All I ask to-night is to bring forward the grievance and suffering caused to the people . . . by their exclusion from their right to enjoy the scenery of their own country, and to seek healthy recreation and exercise on their own mountains and moors.
Enhanced public access to the countryside is an invaluable mechanism for building public understanding and appreciation. In general, access benefits protection of landscape, wildlife and heritage.
Stopping up and diversion of footpaths for purposes of crime prevention etc.
There is clearly a real issue here, which the hon. Gentleman's Government recognise.
I have learnt recently that the proposed path goes by my back door, by the garage, then a further few yards by the workshop, then a few more yards past a free-range poultry house to the adjoining farmer's land.
I live outside the main residential area of the village. Walkers would have to come some distance to even begin the path. Many people walk their dogs on the quiet bye lanes of Asenby.
In the present climate this problem is causing me great distress, knowing of local burglaries, vandalism, etc. I have recently been widowed and feel very, very vulnerable.
Please consider my peace of mind and look fully into this case: To have the "path" stopped; To have the "path" rerouted.
I must tell the ewes not to lamb at the weekends.
fails . . . to deliver promised improvements to the protection of . . . hedgerows, landscape features and Areas of Outstanding Natural Beauty.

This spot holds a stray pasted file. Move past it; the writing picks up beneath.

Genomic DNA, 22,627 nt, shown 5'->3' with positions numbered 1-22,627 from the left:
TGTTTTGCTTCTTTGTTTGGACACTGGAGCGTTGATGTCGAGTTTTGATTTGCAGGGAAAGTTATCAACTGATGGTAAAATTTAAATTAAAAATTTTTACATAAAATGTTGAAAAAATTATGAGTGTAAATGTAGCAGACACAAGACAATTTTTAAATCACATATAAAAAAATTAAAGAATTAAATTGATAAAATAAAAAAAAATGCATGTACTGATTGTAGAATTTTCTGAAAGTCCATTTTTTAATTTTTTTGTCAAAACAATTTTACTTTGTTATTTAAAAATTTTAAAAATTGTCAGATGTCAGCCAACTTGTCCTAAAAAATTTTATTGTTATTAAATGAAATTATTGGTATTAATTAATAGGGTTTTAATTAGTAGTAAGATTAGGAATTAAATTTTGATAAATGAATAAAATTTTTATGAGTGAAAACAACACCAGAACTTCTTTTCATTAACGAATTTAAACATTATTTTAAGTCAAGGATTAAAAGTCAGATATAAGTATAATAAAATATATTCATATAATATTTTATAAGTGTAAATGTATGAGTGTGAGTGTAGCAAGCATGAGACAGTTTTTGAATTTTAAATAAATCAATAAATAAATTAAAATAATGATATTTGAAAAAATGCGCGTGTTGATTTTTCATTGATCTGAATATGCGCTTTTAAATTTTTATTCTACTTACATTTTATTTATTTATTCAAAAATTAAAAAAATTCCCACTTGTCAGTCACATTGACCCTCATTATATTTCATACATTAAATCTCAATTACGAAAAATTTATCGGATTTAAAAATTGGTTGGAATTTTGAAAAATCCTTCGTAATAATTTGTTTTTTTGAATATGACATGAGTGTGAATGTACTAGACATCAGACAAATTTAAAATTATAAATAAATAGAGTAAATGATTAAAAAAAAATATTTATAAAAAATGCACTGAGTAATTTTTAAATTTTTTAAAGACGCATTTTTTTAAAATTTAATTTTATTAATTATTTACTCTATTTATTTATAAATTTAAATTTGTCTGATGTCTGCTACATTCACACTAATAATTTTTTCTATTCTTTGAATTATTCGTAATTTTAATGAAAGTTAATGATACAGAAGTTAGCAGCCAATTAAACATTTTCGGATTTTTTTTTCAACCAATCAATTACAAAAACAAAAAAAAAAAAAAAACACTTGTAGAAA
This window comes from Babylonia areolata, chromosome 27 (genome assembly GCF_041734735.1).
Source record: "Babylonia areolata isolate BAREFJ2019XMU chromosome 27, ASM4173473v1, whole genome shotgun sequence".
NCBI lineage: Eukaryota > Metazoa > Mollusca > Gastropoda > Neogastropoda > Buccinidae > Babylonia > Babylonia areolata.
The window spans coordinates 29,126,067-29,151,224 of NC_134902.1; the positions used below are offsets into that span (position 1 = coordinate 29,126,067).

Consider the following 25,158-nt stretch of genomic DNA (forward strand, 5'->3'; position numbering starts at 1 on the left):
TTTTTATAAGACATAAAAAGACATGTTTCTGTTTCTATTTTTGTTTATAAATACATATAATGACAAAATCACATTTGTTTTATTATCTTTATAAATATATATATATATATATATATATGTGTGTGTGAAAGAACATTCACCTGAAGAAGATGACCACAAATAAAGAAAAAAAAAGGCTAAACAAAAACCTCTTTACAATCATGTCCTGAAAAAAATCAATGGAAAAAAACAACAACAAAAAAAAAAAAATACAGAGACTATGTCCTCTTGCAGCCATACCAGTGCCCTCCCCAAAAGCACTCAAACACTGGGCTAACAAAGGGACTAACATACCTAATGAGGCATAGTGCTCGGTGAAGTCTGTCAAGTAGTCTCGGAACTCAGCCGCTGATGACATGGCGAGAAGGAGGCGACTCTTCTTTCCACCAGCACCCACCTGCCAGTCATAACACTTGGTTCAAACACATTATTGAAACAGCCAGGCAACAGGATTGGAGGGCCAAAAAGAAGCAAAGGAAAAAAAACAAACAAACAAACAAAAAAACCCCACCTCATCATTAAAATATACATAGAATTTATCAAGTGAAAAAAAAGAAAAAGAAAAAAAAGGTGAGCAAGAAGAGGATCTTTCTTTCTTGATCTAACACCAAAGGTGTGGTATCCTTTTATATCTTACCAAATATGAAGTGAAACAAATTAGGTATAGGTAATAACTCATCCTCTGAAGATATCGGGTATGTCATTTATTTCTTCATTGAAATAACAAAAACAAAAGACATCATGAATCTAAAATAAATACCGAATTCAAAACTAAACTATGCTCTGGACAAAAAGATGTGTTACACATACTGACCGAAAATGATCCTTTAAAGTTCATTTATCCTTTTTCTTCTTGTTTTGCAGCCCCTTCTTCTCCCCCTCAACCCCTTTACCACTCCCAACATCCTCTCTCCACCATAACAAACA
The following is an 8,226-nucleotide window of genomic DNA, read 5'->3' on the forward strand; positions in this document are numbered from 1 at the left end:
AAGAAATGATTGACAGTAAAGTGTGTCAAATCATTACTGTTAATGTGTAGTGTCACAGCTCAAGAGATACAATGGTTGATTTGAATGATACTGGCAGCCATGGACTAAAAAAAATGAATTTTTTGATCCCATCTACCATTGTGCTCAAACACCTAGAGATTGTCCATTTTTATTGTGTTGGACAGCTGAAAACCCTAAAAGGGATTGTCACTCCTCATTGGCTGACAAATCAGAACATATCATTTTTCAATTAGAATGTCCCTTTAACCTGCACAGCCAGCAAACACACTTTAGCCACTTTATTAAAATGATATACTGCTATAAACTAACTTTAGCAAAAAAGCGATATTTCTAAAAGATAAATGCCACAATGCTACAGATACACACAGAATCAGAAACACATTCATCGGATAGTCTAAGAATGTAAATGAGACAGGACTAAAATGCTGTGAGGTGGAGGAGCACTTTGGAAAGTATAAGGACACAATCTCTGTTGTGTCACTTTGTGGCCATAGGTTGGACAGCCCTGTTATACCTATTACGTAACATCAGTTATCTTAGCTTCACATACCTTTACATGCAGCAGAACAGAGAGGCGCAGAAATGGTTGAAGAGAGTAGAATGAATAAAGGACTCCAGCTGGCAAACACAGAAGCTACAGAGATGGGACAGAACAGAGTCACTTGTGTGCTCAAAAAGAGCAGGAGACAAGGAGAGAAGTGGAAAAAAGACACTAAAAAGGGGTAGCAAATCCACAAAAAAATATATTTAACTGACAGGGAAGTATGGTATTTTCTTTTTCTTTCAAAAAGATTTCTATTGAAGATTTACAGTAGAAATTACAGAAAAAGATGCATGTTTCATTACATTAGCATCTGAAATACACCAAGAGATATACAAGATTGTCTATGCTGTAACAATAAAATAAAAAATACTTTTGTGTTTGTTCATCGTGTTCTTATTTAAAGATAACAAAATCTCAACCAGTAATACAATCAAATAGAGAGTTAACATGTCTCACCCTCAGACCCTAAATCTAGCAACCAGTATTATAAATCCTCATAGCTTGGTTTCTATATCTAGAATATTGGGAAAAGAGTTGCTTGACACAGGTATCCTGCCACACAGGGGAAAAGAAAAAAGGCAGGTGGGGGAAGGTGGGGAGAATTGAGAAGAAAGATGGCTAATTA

The Wildlife Trusts wants
greater recognition and protection to . . . wildlife areas . . . outside SSSIs;
legal underpinning to the UK biodiversity process; and
better protection for species.
The organisation Plantlife says that the Bill fails to safeguard
wild plants from non-native invasive species;
protection of the habitats of species which are in danger of extinction . . .
I am sure that the Minister will recognise that much more needs to be done--even to the wildlife protection provisions--in Committee. I do not wish to be churlish, but even the good parts of the Bill are inadequate and they are heavily outweighed by the badly thought out ones.
Question , That the Question be now put, put and agreed to .
Question put accordingly, That the amendment be made:--
The House divided: Ayes 138, Noes 334.
Votes by party, red entries are votes against the majority for that party.
What is Tell? '+1 tell' means that in addition one member of that party was a teller for that division lobby.
What are Boths? An MP can vote both aye and no in the same division. The boths page explains this.
What is Turnout? This is measured against the total membership of the party at the time of the vote.
|Party||Majority (No)||Minority (Aye)||Both||Turnout|
|Con||0||138 (+2 tell)||0||87.5%|
|Lab||308 (+2 tell)||0||0||74.5%|